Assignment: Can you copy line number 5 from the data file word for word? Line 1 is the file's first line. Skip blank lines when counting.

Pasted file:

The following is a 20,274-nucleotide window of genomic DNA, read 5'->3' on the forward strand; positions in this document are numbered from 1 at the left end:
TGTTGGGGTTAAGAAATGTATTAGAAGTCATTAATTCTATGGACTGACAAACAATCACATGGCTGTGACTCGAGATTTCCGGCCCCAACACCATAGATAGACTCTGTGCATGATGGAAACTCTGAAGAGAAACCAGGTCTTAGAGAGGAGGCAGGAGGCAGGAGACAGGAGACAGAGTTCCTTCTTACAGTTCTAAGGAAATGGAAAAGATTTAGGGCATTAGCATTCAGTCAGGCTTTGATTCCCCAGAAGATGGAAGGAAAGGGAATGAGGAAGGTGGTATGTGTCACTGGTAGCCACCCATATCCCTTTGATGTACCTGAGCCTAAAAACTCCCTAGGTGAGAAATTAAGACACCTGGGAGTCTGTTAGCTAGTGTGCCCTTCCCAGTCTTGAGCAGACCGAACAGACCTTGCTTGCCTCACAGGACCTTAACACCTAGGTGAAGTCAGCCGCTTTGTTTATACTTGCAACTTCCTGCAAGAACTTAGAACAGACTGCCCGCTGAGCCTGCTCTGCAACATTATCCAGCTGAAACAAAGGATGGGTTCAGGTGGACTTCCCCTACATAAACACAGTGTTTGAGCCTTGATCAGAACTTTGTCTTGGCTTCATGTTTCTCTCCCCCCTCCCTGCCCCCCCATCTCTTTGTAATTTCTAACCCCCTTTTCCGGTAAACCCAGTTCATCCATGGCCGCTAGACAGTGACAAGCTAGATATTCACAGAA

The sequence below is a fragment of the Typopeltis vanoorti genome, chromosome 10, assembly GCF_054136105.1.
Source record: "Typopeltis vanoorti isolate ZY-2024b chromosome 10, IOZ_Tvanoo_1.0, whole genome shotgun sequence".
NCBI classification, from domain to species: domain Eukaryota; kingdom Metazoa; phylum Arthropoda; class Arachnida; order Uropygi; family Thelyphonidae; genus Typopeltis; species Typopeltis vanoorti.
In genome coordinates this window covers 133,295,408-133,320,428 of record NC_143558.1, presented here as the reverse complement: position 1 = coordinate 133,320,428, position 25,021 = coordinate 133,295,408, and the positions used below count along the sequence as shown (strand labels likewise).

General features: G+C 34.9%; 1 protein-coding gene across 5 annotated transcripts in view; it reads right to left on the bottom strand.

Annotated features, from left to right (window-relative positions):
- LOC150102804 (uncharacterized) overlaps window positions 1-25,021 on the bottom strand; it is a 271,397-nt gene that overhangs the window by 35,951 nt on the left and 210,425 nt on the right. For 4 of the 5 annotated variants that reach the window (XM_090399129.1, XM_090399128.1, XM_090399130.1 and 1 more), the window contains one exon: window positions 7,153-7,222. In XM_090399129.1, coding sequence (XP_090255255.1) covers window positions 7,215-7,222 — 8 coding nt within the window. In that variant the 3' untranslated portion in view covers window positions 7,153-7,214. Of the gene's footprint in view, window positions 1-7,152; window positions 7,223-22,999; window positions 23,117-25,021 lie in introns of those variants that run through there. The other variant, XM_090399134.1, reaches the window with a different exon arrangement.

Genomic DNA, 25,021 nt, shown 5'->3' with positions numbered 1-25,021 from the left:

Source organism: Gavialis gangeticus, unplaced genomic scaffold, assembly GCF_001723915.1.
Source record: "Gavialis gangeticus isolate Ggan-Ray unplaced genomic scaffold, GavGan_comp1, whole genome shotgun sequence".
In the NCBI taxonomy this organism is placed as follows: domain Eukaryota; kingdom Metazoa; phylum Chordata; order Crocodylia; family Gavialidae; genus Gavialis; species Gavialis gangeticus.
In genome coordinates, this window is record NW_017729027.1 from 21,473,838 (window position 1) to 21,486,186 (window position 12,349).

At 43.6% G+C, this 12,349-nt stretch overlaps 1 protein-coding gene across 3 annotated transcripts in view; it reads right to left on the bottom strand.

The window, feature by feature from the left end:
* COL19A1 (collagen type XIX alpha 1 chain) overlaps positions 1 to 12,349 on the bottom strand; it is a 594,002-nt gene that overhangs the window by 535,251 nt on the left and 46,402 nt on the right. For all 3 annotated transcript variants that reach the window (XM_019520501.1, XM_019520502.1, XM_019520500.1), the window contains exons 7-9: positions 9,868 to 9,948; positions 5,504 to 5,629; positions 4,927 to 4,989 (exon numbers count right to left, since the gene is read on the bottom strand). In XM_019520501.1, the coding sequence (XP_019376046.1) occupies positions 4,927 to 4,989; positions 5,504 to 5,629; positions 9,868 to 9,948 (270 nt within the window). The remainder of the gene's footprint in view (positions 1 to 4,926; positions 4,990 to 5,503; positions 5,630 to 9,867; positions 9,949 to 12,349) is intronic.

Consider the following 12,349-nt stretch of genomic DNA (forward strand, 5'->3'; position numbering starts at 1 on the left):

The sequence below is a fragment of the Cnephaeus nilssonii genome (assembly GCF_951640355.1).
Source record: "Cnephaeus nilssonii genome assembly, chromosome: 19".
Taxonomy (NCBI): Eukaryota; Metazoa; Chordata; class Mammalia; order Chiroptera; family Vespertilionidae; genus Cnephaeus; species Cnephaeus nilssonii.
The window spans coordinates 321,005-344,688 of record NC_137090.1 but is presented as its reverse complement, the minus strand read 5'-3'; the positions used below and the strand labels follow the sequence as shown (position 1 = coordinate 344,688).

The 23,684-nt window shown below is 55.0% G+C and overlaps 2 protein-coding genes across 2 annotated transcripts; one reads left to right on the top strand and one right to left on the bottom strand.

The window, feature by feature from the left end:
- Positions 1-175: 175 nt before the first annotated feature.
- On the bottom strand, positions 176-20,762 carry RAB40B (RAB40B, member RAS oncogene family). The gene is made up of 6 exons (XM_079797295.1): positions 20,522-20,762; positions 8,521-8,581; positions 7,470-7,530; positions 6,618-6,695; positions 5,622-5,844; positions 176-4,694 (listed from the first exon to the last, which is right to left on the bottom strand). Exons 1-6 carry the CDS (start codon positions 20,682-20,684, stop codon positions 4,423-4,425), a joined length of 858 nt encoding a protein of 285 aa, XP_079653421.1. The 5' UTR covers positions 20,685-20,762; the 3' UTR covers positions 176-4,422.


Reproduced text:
NCBI classification, from domain to species: domain Eukaryota; kingdom Metazoa; phylum Arthropoda; class Arachnida; order Uropygi; family Thelyphonidae; genus Typopeltis; species Typopeltis vanoorti.